Kidney stones

Sometimes urine contains so much waste material that it crystallises to form small stones in the kidney. Most people's urine contains chemicals that stop the crystals from forming. However, in some cases, these chemicals do not work efficiently.

The most common cause of kidney stones is not drinking enough fluids. They also develop through urinary tract infections and prolonged bed rest.

Please note: the information below does not constitute medical advice. If you have any concerns at all, speak to your GP or consultant.


Learn more about Kidney stones

Kidney stones symptoms

Most stones start off the size of a small piece of gravel and can even pass out of the body unnoticed. If the stones are large they can become very painful. However, it can take years before they grow to a size that is big enough to cause symptoms.

Larger stones, or fragments of stones, can travel down the ureter (the tube from the kidneys to the bladder). This can cause extremely painful spasms of the wall of the ureter, referred to as renal colic. Symptoms can appear suddenly, including:

  • Excruciating pain starting in the back and spreading to the abdomen, groin and even down to the genitals.
  • Frequent, painful urination.
  • Nausea, vomiting.
  • Blood in your urine.

Kidney stones diagnosis

A doctor will test your urine for blood or signs of infection. He or she may also check for signs of crystals and test urine acidity, as this may indicate what type of stone you have.

You may also have an X-ray of your kidneys, as 90% of stones are visible on X-ray. If you have no symptoms, it is common for these 'silent' stones to be picked up only when you have an X-ray for another reason, for example a general health examination.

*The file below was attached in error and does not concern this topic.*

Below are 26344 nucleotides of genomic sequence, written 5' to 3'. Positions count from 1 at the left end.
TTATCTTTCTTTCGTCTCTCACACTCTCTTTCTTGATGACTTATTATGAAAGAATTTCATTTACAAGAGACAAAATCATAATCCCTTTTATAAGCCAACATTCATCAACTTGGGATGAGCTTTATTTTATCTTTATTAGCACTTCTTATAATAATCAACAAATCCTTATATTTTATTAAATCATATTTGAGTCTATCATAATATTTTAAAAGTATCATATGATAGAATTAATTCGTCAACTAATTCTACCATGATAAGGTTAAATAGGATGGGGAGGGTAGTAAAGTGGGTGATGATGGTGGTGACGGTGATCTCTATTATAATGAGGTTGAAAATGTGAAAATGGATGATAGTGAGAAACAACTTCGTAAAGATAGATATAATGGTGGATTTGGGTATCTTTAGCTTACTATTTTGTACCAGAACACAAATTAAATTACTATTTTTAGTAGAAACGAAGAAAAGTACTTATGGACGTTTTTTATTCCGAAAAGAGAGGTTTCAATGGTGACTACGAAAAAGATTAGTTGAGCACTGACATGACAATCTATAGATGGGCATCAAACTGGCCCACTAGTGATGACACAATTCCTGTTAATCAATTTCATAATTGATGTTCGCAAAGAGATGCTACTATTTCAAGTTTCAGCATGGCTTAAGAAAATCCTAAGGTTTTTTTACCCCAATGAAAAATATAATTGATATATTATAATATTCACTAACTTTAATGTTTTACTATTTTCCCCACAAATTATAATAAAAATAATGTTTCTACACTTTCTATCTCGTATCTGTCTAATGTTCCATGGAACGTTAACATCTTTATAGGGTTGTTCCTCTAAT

The doctor may also scan your urinary system using a special X-ray test called intravenous pyelography (IVP). A harmless dye is injected into a vein. It becomes concentrated in the kidneys and is passed into the urinary tract system. The dye shows up on X-ray and provides detailed images of the kidneys, ureters and bladder.

Kidney stones treatment

If the stones are only small and they stay in the kidney, you may be advised to simply drink lots of fluids to help flush the stones out; you should also rest and take painkillers to relieve the discomfort.

Other forms of treatment include:

Extracorporeal shockwave lithotripsy

  • The most common form of treatment for kidney stones.
  • Ultrasound waves transmitted through the skin and tissue cause the stones to break down into a powder, which can be easily passed through the urine with little pain.

Ureteroscopic stone removal

  • A small tube is passed through the urethra into the bladder and ureter. A surgeon can pass instruments through this tube to remove or crush the stone.

Percutaneous nephrolithotomy

  • Suitable for very large or awkwardly positioned stones.
  • A surgeon makes a tiny cut in your back and creates a tunnel directly into the kidney.
  • Using an instrument called a nephroscope, the surgeon finds and removes the stone.

Open Surgery

  • Rarely used today, but sometimes necessary, usually in the case of very large stones known as staghorn stones.

Preventing kidney stones from coming back:

  • Drink at least 3 litres of fluids a day to avoid dehydration.
  • Drink fluids before you sleep to make sure that you continue to produce urine overnight.
  • Drink more fluids in hot weather and if you have been taking strenuous exercise.

Need more information?

Speak to your GP if you show any sign of having kidney stones, or just want some advice about treatment. You can also find other useful websites via our links section.


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